Second Grade Science Fair Projects

These experiments focus on natural phenomena

Student doing science project
Sean Justice/Corbis/VCG / Getty Images

Second-graders tend to be very curious. Applying that natural inquisitiveness to a science fair project can yield great results. Look for a natural phenomenon that interests the student and have him or her ask questions about it. Expect to help a second-grade student plan the project, and offer guidance with a report or poster. While it's always nice to apply the scientific method, it's usually OK for second-graders to make models or perform demonstrations that illustrate scientific concepts.

Key Takeaways

  1. Second grade science projects are all about getting children to ask questions about the world around them.
  2. Choose projects that use safe materials. Science projects involving food or nature work great.
  3. Expect to guide second graders rather than have them come up with their own ideas.

Here are some ideas appropriate for second-graders:


These are experiments with things we eat:

  • What factors affect the rate at which foods spoil? You can test heat, light, and humidity.
  • Identify the characteristics that distinguish a fruit from a vegetable. Next, use these characteristics to group different produce items.
  • Test eggs for freshness using the float test. Does it always work?
  • Do all types of bread grow the same types of mold? How many different kinds of mold can you identify? Use a magnifying glass to examine moldy bread close-up, if available.
  • What is the best liquid for dissolving a gummy bear? Try water, vinegar, oil, and other common ingredients. Can you explain the results?
  • Do raw eggs and hard-boiled eggs spin the same length of time and number of times?
  • A mint makes your mouth feel cool. Use a thermometer to see if it actually changes the temperature. Similarly, spicy foods make your mouth feel hot. Do they change the temperature of your mouth?


These experiments focus on processes in the world around us:

  • Put a pair of old socks over your shoes and go for a walk in a field or a park. Remove the seeds that attach to the socks and try to figure out how they attach to animals and what the plants they come from might have in common.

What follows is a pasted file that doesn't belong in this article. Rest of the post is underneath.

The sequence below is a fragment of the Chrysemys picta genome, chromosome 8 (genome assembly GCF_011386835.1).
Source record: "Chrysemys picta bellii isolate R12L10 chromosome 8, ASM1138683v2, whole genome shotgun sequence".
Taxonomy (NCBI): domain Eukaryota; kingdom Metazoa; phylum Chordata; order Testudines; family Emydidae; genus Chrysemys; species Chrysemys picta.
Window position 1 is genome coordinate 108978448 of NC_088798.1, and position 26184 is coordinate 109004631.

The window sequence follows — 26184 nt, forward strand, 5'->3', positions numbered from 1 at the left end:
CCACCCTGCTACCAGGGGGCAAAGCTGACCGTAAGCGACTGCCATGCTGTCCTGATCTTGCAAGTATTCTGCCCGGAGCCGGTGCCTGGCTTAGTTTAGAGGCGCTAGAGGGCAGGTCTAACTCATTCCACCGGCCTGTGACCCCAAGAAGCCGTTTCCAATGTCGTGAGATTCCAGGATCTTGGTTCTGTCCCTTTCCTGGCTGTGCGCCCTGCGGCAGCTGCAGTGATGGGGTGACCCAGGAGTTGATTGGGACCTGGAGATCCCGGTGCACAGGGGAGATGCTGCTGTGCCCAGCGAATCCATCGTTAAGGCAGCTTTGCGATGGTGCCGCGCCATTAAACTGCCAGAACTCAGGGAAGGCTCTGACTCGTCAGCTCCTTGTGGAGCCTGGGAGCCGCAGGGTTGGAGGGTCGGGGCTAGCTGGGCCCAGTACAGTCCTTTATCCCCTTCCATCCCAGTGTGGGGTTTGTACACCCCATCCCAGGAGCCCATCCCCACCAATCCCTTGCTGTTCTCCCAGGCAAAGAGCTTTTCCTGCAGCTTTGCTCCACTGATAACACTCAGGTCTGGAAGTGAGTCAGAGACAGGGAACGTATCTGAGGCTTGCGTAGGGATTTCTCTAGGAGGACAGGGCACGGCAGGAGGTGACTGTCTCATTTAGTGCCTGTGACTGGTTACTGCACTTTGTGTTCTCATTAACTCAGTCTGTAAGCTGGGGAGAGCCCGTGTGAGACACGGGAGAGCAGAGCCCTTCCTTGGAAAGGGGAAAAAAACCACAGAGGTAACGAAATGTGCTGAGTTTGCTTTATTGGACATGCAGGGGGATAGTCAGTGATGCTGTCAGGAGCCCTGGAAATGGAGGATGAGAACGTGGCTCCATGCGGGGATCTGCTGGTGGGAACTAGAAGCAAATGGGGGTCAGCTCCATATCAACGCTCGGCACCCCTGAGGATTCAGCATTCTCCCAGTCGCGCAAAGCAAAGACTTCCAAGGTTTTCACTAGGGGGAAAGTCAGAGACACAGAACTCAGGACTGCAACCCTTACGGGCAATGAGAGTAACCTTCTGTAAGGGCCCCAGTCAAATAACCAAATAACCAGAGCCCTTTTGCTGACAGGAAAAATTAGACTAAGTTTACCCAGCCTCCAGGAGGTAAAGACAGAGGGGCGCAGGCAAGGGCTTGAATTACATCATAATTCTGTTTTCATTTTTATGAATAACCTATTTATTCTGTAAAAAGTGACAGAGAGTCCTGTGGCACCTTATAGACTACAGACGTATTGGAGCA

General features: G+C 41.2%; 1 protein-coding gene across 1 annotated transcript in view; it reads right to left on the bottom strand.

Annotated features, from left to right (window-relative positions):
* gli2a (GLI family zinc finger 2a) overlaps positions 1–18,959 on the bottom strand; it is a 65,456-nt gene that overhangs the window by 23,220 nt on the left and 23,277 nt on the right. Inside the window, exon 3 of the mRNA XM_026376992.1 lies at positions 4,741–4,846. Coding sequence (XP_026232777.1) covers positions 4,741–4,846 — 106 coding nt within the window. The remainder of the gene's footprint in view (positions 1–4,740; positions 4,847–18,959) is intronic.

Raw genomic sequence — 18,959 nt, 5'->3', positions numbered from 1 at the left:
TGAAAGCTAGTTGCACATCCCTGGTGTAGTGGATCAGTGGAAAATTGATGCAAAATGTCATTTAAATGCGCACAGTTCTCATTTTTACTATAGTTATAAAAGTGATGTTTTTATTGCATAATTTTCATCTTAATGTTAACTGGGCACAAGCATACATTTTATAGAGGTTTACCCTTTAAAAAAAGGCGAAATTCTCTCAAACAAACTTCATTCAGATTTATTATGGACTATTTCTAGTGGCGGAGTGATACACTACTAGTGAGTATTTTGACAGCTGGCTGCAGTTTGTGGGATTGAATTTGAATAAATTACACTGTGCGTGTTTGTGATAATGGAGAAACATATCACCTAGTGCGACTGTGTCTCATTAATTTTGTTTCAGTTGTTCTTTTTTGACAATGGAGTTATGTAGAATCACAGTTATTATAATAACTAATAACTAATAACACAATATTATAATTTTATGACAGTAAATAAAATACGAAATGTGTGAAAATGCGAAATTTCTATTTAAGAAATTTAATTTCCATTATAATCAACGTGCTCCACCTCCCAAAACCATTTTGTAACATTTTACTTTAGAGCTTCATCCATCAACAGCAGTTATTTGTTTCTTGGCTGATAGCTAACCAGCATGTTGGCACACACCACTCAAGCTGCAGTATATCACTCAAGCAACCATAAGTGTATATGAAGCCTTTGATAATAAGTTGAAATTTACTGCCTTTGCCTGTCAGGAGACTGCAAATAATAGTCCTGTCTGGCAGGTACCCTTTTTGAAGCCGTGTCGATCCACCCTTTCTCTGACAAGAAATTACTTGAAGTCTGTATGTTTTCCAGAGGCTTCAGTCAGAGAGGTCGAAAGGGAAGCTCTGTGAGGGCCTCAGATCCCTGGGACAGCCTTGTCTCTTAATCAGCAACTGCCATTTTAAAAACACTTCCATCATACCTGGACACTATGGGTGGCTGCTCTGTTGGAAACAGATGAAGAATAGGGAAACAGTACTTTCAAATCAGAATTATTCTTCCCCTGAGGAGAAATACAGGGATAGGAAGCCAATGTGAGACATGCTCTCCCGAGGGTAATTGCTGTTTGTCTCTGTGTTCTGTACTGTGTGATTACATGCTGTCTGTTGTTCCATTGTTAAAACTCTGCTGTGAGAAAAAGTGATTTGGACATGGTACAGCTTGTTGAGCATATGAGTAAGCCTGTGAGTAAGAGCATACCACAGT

• Why doesn't the ocean freeze? Compare the effects of motion, temperature, and wind on freshwater compared with salt water.
  • Collect insects. What types of insects live in your environment? Can you identify them?
  • Do cut flowers last longer if you put them in warm water or cold water? You can test how effectively flowers are drinking water by adding food coloring to it and using white flowers, such as carnations. Do flowers drink warm water faster, slower, or at the same rate as cold water?
  • Can you tell from today's clouds what tomorrow's weather will be? What are some other weather indicators? Are they as reliable as the weather forecast?
  • Collect a few ants. What foods most attract ants? Least attract them? You can see whether flowers, herbs, and kitchen spices attract or repel ants, too.


These experiments are about how things work around the house:

  • Do clothes take the same length of time to dry if you add a dryer sheet or fabric softener to the load?
  • Do frozen candles burn at the same rate as candles that were stored at room temperature?
  • Are waterproof mascaras really waterproof? Put some mascara on a sheet of paper and rinse it with water. What happens? Do eight-hour lipsticks really keep their color that long?
  • What type of liquid will rust a nail the quickest? You could try water, orange juice, milk, vinegar, peroxide, and other common household liquids.
  • What cleans coins the best? Compare water, juice, vinegar, or even a cooking ingredient like salsa. Does simply rubbing a dirty coin with a clean cloth work as well as the products you tried?


Here are experiments in various categories:

  • Do all students take the same size steps (have the same stride)? Measure feet and strides and see if there seems to be a connection.
  • Do most students have the same favorite color?
  • Take a group of objects and classify them. Explain how the categories were selected.
  • Do all students in the class have the same size hands and feet as each other? Trace outlines of hands and feet and compare them. Do taller students have larger hands and feet or does height not seem to matter?
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Your Citation
Helmenstine, Anne Marie, Ph.D. "Second Grade Science Fair Projects." ThoughtCo, Apr. 5, 2023, Helmenstine, Anne Marie, Ph.D. (2023, April 5). Second Grade Science Fair Projects. Retrieved from Helmenstine, Anne Marie, Ph.D. "Second Grade Science Fair Projects." ThoughtCo. (accessed June 10, 2023).